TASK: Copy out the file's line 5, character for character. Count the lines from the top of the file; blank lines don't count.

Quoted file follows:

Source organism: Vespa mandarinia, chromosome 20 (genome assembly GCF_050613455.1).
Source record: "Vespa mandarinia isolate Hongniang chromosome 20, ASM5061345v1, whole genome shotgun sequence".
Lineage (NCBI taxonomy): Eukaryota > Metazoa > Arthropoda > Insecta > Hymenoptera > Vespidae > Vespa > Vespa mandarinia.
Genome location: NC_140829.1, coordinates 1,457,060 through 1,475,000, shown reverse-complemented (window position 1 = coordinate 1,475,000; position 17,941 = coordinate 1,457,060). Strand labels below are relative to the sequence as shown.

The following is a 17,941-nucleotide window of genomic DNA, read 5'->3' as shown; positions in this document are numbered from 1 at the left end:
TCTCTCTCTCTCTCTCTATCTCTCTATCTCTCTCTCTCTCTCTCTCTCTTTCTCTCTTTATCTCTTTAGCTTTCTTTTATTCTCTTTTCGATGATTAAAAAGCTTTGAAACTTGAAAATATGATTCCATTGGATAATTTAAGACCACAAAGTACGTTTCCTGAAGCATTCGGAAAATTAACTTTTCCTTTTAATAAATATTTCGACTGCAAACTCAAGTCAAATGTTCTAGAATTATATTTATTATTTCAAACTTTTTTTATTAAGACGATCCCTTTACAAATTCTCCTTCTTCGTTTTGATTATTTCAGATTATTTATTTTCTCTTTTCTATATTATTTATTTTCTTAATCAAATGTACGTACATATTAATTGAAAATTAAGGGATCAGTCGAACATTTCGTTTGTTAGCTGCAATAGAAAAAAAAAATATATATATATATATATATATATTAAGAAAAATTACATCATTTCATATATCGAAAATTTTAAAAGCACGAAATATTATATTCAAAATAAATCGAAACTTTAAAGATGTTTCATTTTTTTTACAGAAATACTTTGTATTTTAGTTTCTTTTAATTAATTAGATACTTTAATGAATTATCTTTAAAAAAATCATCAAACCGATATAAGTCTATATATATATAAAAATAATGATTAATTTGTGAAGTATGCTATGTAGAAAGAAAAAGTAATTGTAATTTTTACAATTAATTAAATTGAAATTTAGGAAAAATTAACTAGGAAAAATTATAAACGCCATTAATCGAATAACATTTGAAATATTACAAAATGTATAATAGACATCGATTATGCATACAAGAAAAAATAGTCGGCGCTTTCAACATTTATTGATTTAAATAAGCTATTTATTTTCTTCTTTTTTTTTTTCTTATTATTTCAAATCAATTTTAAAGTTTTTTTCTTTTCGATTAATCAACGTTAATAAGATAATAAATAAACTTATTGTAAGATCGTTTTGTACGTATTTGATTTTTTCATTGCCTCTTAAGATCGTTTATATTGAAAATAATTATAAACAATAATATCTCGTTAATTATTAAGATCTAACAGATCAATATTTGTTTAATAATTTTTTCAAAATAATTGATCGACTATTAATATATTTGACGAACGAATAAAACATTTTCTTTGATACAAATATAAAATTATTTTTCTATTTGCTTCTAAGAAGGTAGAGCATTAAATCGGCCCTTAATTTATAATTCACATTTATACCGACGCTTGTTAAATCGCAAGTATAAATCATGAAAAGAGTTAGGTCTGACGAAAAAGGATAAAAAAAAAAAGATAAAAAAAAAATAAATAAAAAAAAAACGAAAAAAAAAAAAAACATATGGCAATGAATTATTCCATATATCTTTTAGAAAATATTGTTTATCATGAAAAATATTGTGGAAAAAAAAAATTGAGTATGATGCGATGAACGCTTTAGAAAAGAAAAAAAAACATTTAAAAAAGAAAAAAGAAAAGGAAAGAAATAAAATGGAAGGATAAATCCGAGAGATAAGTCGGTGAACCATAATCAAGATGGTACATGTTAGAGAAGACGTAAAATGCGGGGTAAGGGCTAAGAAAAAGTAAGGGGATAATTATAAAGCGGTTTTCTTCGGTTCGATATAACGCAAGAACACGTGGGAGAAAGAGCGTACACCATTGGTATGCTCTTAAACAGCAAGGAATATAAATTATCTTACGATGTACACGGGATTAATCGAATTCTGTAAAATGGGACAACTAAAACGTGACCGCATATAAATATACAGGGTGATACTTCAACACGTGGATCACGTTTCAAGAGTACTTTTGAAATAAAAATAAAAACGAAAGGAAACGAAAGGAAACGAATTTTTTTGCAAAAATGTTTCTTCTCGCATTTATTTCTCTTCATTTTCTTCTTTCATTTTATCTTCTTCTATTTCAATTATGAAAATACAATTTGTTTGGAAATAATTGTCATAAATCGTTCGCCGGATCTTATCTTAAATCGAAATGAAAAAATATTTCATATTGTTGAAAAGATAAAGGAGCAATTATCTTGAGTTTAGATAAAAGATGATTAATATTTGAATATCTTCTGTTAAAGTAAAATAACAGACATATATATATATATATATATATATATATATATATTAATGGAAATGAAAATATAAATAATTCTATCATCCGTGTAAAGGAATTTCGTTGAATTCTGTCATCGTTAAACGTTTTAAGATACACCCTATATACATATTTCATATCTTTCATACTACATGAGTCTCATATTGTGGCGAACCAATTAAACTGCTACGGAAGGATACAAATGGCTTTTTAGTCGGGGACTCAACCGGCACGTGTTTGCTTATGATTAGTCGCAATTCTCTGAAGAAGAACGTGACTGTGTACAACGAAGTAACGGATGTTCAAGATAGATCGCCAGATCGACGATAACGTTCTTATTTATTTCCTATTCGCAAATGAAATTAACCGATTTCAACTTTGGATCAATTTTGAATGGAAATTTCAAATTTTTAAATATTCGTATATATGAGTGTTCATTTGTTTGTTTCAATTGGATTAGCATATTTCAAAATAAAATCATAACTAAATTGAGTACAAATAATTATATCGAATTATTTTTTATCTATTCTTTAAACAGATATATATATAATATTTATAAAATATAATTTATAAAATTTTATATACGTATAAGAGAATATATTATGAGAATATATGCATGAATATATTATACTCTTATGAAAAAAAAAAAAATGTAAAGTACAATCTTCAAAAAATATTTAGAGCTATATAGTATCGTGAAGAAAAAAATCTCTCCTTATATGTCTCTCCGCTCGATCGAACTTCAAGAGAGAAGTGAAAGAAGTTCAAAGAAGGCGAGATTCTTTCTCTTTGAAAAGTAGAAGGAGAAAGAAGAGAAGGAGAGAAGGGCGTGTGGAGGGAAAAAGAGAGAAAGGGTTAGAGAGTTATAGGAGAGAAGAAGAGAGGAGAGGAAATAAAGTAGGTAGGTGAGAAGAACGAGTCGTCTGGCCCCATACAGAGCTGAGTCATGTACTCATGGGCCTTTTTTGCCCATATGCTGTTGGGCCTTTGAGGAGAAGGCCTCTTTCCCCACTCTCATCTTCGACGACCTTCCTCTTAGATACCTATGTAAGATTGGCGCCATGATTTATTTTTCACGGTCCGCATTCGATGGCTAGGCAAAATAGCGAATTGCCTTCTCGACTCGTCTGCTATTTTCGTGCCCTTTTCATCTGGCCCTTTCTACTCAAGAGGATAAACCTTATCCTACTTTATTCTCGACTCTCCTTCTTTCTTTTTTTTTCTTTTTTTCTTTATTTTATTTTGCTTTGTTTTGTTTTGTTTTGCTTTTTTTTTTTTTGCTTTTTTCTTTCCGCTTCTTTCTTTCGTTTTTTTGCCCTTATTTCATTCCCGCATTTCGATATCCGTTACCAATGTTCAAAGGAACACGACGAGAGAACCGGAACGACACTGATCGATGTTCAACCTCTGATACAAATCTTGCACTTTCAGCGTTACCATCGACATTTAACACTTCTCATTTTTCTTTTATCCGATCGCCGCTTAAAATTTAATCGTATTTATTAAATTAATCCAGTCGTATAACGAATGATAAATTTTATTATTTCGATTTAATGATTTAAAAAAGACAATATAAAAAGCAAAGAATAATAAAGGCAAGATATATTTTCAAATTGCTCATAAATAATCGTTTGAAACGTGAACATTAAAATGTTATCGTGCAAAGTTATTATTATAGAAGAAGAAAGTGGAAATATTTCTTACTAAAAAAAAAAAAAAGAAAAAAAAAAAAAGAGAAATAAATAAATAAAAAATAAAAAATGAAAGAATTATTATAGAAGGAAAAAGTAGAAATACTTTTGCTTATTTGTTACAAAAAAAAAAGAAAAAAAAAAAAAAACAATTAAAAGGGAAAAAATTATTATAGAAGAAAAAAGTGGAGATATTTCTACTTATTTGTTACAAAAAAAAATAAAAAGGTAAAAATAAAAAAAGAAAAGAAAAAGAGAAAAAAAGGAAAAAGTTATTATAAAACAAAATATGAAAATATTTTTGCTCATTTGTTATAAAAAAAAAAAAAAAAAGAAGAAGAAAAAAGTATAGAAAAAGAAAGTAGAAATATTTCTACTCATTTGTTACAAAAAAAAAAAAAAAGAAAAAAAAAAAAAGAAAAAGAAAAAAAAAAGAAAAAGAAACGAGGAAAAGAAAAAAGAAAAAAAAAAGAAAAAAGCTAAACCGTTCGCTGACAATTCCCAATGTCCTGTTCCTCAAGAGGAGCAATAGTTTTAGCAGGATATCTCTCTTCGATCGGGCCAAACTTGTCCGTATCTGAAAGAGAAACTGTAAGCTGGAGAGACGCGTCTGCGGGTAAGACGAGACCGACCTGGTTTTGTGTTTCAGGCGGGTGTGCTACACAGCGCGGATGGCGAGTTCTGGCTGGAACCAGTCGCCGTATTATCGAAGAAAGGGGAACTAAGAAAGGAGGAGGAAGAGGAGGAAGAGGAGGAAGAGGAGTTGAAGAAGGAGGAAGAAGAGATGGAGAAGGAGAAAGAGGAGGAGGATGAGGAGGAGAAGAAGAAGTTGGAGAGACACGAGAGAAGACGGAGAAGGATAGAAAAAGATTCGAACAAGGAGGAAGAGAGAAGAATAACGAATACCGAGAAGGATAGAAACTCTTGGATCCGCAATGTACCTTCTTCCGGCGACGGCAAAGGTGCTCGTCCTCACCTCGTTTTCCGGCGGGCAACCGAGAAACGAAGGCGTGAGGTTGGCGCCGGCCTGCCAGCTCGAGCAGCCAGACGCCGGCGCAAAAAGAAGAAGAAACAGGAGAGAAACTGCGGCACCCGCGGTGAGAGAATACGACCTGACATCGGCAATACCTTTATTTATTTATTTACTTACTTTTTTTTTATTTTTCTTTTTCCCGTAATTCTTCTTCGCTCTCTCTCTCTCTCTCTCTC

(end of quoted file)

The following is a 17,941-nucleotide window of genomic DNA, read 5'->3' as shown; positions in this document are numbered from 1 at the left end: